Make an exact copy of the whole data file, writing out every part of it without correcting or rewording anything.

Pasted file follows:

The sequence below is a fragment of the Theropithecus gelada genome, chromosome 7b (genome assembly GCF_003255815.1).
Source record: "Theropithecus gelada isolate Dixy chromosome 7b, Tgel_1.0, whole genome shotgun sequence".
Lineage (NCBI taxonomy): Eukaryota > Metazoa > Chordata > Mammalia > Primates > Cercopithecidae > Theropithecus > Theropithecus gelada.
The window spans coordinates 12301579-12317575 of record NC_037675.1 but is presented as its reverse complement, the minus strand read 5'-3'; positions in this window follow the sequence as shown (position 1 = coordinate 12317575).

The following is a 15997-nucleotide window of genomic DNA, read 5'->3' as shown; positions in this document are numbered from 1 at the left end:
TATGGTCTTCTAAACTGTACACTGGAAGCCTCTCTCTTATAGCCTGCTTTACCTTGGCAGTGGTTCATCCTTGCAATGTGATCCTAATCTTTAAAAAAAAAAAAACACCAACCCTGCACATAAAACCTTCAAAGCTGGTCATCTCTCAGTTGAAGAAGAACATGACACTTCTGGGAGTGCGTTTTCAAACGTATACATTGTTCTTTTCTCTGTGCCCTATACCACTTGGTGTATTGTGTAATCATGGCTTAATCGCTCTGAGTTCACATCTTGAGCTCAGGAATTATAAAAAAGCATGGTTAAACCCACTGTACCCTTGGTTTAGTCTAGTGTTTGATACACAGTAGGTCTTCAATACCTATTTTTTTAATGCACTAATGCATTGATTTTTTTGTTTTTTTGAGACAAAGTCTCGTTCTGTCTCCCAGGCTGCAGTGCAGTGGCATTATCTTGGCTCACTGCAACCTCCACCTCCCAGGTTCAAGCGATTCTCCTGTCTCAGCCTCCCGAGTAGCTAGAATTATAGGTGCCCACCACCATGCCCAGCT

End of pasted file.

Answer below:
The sequence below is a fragment of the Theropithecus gelada genome, chromosome 7b (genome assembly GCF_003255815.1).
Source record: "Theropithecus gelada isolate Dixy chromosome 7b, Tgel_1.0, whole genome shotgun sequence".
Lineage (NCBI taxonomy): Eukaryota > Metazoa > Chordata > Mammalia > Primates > Cercopithecidae > Theropithecus > Theropithecus gelada.
The window spans coordinates 12301579-12317575 of record NC_037675.1 but is presented as its reverse complement, the minus strand read 5'-3'; positions in this window follow the sequence as shown (position 1 = coordinate 12317575).

The following is a 15997-nucleotide window of genomic DNA, read 5'->3' as shown; positions in this document are numbered from 1 at the left end:
TATGGTCTTCTAAACTGTACACTGGAAGCCTCTCTCTTATAGCCTGCTTTACCTTGGCAGTGGTTCATCCTTGCAATGTGATCCTAATCTTTAAAAAAAAAAAAACACCAACCCTGCACATAAAACCTTCAAAGCTGGTCATCTCTCAGTTGAAGAAGAACATGACACTTCTGGGAGTGCGTTTTCAAACGTATACATTGTTCTTTTCTCTGTGCCCTATACCACTTGGTGTATTGTGTAATCATGGCTTAATCGCTCTGAGTTCACATCTTGAGCTCAGGAATTATAAAAAAGCATGGTTAAACCCACTGTACCCTTGGTTTAGTCTAGTGTTTGATACACAGTAGGTCTTCAATACCTATTTTTTTAATGCACTAATGCATTGATTTTTTTGTTTTTTTGAGACAAAGTCTCGTTCTGTCTCCCAGGCTGCAGTGCAGTGGCATTATCTTGGCTCACTGCAACCTCCACCTCCCAGGTTCAAGCGATTCTCCTGTCTCAGCCTCCCGAGTAGCTAGAATTATAGGTGCCCACCACCATGCCCAGCT